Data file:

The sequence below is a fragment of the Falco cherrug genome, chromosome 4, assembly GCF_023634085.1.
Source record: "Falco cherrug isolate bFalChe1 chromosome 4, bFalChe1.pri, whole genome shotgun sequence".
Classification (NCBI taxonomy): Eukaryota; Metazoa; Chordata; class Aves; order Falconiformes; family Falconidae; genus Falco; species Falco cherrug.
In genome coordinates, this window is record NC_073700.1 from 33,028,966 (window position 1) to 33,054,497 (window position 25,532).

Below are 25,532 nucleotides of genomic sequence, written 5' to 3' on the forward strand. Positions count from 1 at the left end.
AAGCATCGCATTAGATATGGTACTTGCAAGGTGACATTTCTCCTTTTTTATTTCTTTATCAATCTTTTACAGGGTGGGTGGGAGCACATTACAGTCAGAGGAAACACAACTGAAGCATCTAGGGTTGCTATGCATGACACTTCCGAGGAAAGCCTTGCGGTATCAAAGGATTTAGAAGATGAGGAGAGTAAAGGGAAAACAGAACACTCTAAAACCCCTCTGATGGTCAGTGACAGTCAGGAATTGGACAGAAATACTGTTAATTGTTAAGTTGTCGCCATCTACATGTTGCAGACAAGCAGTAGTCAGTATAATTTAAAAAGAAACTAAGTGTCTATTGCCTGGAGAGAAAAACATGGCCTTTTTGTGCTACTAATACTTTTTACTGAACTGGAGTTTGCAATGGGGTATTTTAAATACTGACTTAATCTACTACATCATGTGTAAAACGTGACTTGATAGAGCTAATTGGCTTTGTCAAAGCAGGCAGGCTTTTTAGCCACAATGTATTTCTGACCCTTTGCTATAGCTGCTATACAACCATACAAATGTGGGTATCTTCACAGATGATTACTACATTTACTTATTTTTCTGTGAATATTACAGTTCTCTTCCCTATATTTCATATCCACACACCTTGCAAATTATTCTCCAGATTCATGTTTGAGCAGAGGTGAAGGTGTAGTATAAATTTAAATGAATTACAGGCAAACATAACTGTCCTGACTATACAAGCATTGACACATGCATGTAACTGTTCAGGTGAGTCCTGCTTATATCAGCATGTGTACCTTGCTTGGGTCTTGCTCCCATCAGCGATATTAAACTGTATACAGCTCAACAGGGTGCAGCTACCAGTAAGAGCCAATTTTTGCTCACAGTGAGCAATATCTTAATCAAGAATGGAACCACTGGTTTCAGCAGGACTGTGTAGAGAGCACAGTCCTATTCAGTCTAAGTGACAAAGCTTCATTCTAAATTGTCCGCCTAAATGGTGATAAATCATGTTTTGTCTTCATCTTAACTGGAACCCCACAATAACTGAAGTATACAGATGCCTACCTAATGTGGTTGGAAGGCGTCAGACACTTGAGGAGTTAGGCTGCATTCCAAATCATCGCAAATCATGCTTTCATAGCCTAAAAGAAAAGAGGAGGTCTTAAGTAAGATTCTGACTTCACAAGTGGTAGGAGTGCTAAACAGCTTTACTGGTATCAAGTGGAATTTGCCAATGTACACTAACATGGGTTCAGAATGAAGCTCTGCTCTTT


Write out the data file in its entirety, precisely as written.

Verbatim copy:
The sequence below is a fragment of the Falco cherrug genome, chromosome 4, assembly GCF_023634085.1.
Source record: "Falco cherrug isolate bFalChe1 chromosome 4, bFalChe1.pri, whole genome shotgun sequence".
Classification (NCBI taxonomy): Eukaryota; Metazoa; Chordata; class Aves; order Falconiformes; family Falconidae; genus Falco; species Falco cherrug.
In genome coordinates, this window is record NC_073700.1 from 33,028,966 (window position 1) to 33,054,497 (window position 25,532).

Below are 25,532 nucleotides of genomic sequence, written 5' to 3' on the forward strand. Positions count from 1 at the left end.
AAGCATCGCATTAGATATGGTACTTGCAAGGTGACATTTCTCCTTTTTTATTTCTTTATCAATCTTTTACAGGGTGGGTGGGAGCACATTACAGTCAGAGGAAACACAACTGAAGCATCTAGGGTTGCTATGCATGACACTTCCGAGGAAAGCCTTGCGGTATCAAAGGATTTAGAAGATGAGGAGAGTAAAGGGAAAACAGAACACTCTAAAACCCCTCTGATGGTCAGTGACAGTCAGGAATTGGACAGAAATACTGTTAATTGTTAAGTTGTCGCCATCTACATGTTGCAGACAAGCAGTAGTCAGTATAATTTAAAAAGAAACTAAGTGTCTATTGCCTGGAGAGAAAAACATGGCCTTTTTGTGCTACTAATACTTTTTACTGAACTGGAGTTTGCAATGGGGTATTTTAAATACTGACTTAATCTACTACATCATGTGTAAAACGTGACTTGATAGAGCTAATTGGCTTTGTCAAAGCAGGCAGGCTTTTTAGCCACAATGTATTTCTGACCCTTTGCTATAGCTGCTATACAACCATACAAATGTGGGTATCTTCACAGATGATTACTACATTTACTTATTTTTCTGTGAATATTACAGTTCTCTTCCCTATATTTCATATCCACACACCTTGCAAATTATTCTCCAGATTCATGTTTGAGCAGAGGTGAAGGTGTAGTATAAATTTAAATGAATTACAGGCAAACATAACTGTCCTGACTATACAAGCATTGACACATGCATGTAACTGTTCAGGTGAGTCCTGCTTATATCAGCATGTGTACCTTGCTTGGGTCTTGCTCCCATCAGCGATATTAAACTGTATACAGCTCAACAGGGTGCAGCTACCAGTAAGAGCCAATTTTTGCTCACAGTGAGCAATATCTTAATCAAGAATGGAACCACTGGTTTCAGCAGGACTGTGTAGAGAGCACAGTCCTATTCAGTCTAAGTGACAAAGCTTCATTCTAAATTGTCCGCCTAAATGGTGATAAATCATGTTTTGTCTTCATCTTAACTGGAACCCCACAATAACTGAAGTATACAGATGCCTACCTAATGTGGTTGGAAGGCGTCAGACACTTGAGGAGTTAGGCTGCATTCCAAATCATCGCAAATCATGCTTTCATAGCCTAAAAGAAAAGAGGAGGTCTTAAGTAAGATTCTGACTTCACAAGTGGTAGGAGTGCTAAACAGCTTTACTGGTATCAAGTGGAATTTGCCAATGTACACTAACATGGGTTCAGAATGAAGCTCTGCTCTTT